The House


Two in One

A good night's sleep and a little distance softens my initially harsh reaction to Kira Muratova's Two in One (Dva v odnom). That, in addition to two laudatory articles by Jonathan Rosenbaum (one on Muratova overall, the other on her apparent masterpiece, The Asthenic Syndrome), convinces me to suspend overall judgment of the director at this early point of consideration.

Perhaps like my first encounter with Jean-Marie Straub and Danièle Huillet's These Encounters of Theirs, I've just stumbled into Muratova's auteurist continuum at the wrong point. In several particulars—not least in its superior navigation of film space—Two in One reminds of another late work by a proclaimed fringe master (Alain Resnais' Private Fears in Public Places), though Muratova's film is decidedly more torturous to get through (a personal reaction not meant to dissuade the curious—which should be all of us).

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TAGS: alain resnais, Daniele Huillet, Jean-Marie Straub, jonathan rosenbaum, kira muratova, private fears in public places, Renata Litvinova, ruggero leoncavallo, the asthenic syndrome, these encounters of theirs, two in one, vesti la giubba


The Sopranos

"What are you chasing?" Dr. Melfi asks Tony Soprano, whose compulsive gambling is destroying his life. "Money. or a high from winning?" The episode's title, "Chasing It," seems to promise an answer, but it's another form of evasion. Tony pointedly doesn't reply to Melfi in his session. He seems to respond later, when he apologizes to Carmela for belittling her adventures in real estate; she notes the illogic of Tony's betting ever-larger sums of money hoping to win his way out of debt, and he replies, "You start chasing it, and every time you get your hands around it, you fall further backwards."

This is what Tony Soprano talks about when he talks about happiness. I don't mean happiness in the la-dee-da, skipping-through-the-daisies sense. I mean a deeper sense of happiness that, when identified and consciously cultivated, endures even during grim times: a sense of being centered, of having a pretty good idea of who you are and feeling reasonably sure that your life is working with you rather than against you. Six seasons into The Sopranos, I've never gotten a sense that Tony feels deep happiness for longer than a few moments at a time—when he's taking pride in the accomplishments of loved ones or enjoying the company of old friends he can trust (for the moment), maybe; but even then Gandolfini's melancholy performance suggests that there's something gnawing at Tony, an unease more profound than the physical fear of ending up dead or in jail.

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TAGS: chasing it, james gandolfini, matthew weiner, recap, the deer hunter, the sopranos, Tim Van Patten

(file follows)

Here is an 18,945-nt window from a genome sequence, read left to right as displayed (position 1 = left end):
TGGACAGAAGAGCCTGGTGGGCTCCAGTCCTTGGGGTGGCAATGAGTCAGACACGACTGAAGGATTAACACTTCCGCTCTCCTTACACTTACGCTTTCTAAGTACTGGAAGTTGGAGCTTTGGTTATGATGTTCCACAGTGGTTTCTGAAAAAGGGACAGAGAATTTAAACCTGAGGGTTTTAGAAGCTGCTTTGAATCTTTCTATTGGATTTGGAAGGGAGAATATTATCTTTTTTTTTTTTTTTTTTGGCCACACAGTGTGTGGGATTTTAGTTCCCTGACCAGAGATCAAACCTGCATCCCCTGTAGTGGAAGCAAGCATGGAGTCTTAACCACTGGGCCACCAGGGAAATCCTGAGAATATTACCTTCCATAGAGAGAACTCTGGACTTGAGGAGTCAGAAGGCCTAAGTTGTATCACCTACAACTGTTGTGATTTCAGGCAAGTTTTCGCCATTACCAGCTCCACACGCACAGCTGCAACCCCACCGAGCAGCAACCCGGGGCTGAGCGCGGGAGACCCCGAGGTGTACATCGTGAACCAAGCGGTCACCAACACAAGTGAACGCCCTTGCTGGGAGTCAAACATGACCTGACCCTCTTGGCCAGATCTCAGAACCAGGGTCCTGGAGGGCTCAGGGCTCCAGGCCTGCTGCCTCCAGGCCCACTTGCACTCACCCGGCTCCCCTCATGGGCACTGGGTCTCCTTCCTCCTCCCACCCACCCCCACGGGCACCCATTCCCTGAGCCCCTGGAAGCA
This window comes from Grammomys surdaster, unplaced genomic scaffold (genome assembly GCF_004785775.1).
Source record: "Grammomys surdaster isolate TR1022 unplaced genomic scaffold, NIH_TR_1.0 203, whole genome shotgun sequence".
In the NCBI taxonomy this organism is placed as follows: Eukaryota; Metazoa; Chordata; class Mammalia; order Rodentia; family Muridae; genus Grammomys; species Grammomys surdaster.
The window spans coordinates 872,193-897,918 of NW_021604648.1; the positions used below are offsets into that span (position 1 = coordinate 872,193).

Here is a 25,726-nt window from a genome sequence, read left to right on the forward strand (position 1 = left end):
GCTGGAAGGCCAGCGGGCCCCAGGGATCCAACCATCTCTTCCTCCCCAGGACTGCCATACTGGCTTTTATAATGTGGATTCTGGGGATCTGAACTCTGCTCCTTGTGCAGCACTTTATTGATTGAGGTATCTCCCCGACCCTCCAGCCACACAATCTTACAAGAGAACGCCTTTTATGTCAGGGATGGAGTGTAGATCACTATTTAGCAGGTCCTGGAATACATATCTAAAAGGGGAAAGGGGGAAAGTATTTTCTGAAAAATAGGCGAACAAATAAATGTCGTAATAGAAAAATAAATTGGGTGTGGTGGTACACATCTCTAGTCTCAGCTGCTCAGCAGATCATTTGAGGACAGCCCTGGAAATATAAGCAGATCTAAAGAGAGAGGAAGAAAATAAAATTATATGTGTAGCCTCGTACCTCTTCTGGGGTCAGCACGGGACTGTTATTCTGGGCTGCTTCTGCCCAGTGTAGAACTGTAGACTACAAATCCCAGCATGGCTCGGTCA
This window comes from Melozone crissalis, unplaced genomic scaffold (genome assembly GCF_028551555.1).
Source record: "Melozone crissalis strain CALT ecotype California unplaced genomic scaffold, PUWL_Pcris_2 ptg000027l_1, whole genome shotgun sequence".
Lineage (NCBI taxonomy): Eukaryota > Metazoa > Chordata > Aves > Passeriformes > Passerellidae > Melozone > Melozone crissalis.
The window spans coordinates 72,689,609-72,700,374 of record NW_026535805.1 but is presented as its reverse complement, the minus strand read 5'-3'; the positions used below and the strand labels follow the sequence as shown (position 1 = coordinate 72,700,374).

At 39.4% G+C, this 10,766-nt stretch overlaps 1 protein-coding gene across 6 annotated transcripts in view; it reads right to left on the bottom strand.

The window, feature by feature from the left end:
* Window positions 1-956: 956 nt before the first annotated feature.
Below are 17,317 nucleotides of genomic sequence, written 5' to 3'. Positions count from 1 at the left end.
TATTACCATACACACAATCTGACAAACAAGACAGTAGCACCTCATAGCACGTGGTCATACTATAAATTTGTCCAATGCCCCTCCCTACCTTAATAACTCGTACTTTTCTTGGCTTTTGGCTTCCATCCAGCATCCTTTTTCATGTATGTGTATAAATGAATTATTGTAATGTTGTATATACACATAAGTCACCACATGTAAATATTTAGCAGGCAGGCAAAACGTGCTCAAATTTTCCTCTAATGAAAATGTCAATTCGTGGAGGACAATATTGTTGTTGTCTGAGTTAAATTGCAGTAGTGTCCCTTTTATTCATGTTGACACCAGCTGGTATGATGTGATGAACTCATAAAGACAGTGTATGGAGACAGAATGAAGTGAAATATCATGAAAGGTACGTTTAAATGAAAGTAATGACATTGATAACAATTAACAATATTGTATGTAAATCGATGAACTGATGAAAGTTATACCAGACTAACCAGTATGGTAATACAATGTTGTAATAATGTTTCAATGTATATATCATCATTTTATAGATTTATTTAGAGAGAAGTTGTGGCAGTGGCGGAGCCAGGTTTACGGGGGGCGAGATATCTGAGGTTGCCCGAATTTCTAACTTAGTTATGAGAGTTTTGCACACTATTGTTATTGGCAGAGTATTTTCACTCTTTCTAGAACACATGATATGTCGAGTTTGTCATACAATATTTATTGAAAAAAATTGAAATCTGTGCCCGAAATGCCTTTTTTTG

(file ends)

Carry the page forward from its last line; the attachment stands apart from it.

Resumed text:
Fireworks Wednesday

The first thing we see in the Iranian film Fireworks Wednesday (Chaharshanbe-soori), directed by Asghar Farhadi, is a young couple on a motorcycle—he in a leather jacket and jeans, she in a full black chador—as they ride along a deserted snowy road, laughing and talking over the roar of the bike. She, perched behind him on the motorcycle, flips through some photos they've just had developed, reaching over his shoulder to show him some of them. She teases, "What are you looking at here?" We get a brief view of the photo and see two laughing faces—but he is obviously glancing down at her chest. He teases, "What, I can't check out my bride-to-be?" In the next moment, her billowing chador gets caught in the back wheels of the motorcycle, and they come to a grinding halt.

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TAGS: asghar farhadi, fireworks wednesday, hedye tehrani, Taraneh Alidoosti


The Mormons

On paper, The Mormons sounds about as thrilling as mandatory Bible-study class: a two-part, two-night documentary about the Church of Jesus Christ of Latter-Day Saints, from its founding in 1830 to its present-day struggles with mainstream American culture. Don't be daunted: This joint venture between two PBS series, Frontline and American Experience, merges the former's muckraking candor and the latter's knack for capturing history's complexities. It's meticulous and addictive—the TV equivalent of a thick nonfiction book that you start reading after dinner and finish at dawn. And that's apart from the polygamy issue—highlighted, to the Church's chagrin, on the hit HBO series Big Love—which gets discussed at length near the end of Part One.